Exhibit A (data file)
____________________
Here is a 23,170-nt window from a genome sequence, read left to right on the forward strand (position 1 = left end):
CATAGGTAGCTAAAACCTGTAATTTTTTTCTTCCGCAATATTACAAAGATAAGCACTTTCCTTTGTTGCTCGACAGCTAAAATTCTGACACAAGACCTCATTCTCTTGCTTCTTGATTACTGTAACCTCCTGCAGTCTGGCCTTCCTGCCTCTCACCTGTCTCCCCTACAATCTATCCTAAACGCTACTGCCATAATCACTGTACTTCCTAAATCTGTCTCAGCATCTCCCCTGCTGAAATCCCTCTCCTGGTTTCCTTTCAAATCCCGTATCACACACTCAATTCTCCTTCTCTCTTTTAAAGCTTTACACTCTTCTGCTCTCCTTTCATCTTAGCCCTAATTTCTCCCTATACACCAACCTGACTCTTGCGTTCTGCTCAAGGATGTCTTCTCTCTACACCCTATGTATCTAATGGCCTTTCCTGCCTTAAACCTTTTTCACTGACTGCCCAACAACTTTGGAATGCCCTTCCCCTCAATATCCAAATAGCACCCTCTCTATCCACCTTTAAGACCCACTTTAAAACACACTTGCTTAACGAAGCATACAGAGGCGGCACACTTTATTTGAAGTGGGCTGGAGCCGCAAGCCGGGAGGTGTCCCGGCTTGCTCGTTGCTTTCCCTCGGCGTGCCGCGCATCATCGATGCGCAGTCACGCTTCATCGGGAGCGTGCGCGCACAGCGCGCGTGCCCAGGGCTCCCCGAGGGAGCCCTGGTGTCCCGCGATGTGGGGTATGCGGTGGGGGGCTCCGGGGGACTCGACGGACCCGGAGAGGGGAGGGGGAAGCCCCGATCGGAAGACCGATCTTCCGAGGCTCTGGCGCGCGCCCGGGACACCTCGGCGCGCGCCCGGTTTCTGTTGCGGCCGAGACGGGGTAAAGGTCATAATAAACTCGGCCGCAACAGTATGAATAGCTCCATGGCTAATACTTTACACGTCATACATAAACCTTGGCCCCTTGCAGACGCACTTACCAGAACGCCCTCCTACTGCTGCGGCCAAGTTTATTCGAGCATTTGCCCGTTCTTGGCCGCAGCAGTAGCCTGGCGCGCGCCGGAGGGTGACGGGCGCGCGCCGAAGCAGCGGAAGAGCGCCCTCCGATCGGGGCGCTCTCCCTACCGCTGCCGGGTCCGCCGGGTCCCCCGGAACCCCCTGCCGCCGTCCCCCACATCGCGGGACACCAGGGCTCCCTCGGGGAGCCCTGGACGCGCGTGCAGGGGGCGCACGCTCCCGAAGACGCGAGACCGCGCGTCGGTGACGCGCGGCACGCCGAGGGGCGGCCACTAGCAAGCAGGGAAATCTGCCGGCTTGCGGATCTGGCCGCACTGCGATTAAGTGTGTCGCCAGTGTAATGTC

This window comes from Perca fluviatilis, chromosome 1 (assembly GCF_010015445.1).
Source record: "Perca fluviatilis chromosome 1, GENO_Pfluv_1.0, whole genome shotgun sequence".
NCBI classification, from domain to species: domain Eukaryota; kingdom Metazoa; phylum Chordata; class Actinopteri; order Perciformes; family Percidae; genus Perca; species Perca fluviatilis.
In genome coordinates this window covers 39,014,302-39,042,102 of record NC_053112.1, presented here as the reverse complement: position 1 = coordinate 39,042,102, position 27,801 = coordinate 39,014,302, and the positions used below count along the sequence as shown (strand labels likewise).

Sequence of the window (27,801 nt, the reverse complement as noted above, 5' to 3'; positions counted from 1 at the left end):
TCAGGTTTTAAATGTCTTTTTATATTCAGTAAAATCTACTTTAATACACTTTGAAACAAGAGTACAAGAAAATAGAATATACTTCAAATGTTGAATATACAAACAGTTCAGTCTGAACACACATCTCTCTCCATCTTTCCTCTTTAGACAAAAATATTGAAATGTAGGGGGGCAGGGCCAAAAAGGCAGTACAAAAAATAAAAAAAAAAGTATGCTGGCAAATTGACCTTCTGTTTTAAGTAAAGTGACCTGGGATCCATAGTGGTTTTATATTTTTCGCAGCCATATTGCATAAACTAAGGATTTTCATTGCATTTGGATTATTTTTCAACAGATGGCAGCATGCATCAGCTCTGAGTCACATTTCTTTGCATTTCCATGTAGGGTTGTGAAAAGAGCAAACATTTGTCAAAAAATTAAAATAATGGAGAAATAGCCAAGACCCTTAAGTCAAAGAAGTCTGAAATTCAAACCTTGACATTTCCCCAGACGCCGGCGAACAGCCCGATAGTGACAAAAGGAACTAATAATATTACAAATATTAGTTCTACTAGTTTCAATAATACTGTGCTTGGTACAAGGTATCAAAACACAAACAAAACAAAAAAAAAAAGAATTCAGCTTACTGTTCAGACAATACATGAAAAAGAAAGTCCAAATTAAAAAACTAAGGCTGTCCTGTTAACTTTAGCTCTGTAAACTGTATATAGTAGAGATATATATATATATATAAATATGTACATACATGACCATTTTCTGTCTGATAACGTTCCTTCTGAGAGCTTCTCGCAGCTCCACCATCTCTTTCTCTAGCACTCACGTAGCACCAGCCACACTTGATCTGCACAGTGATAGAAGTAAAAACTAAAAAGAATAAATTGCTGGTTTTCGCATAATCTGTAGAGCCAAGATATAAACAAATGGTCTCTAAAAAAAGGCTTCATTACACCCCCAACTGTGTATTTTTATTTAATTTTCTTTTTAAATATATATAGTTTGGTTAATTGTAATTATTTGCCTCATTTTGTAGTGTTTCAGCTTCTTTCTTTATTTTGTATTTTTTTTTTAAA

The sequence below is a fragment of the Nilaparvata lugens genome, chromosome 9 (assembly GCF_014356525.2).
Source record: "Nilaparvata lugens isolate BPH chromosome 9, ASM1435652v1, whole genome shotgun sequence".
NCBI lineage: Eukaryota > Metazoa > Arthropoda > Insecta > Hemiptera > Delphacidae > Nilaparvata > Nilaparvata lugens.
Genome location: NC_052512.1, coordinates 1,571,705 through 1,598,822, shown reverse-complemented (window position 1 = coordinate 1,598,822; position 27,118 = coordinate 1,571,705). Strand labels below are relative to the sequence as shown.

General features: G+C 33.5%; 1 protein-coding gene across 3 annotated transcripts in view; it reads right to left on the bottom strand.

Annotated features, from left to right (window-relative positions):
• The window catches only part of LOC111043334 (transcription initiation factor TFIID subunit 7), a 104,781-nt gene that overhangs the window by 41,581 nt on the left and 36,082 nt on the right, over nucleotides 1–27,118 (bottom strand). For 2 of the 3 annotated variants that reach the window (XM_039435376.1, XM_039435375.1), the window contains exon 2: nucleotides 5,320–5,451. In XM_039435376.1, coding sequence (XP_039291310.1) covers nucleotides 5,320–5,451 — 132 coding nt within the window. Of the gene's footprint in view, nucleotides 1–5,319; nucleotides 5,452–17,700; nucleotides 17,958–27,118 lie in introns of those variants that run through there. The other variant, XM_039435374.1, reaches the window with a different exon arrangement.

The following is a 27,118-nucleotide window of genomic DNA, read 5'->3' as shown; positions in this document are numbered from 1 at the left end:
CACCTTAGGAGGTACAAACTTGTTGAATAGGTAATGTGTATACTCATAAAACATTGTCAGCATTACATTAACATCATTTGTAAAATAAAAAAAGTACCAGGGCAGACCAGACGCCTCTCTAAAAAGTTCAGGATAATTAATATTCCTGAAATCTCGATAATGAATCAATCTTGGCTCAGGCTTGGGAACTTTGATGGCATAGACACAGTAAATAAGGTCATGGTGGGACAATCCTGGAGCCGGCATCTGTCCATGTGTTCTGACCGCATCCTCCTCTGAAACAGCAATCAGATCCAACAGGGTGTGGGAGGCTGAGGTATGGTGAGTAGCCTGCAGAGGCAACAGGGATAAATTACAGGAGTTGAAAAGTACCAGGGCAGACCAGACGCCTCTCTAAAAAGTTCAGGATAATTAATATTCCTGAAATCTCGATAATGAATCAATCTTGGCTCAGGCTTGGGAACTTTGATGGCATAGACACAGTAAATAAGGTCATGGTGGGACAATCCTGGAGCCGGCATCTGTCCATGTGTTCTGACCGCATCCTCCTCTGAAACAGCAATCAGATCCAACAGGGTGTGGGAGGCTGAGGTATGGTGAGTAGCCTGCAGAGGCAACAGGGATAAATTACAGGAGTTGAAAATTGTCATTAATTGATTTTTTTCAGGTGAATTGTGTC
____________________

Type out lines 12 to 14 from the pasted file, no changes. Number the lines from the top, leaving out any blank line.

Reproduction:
Genome location: NC_052512.1, coordinates 1,571,705 through 1,598,822, shown reverse-complemented (window position 1 = coordinate 1,598,822; position 27,118 = coordinate 1,571,705). Strand labels below are relative to the sequence as shown.

General features: G+C 33.5%; 1 protein-coding gene across 3 annotated transcripts in view; it reads right to left on the bottom strand.

Annotated features, from left to right (window-relative positions):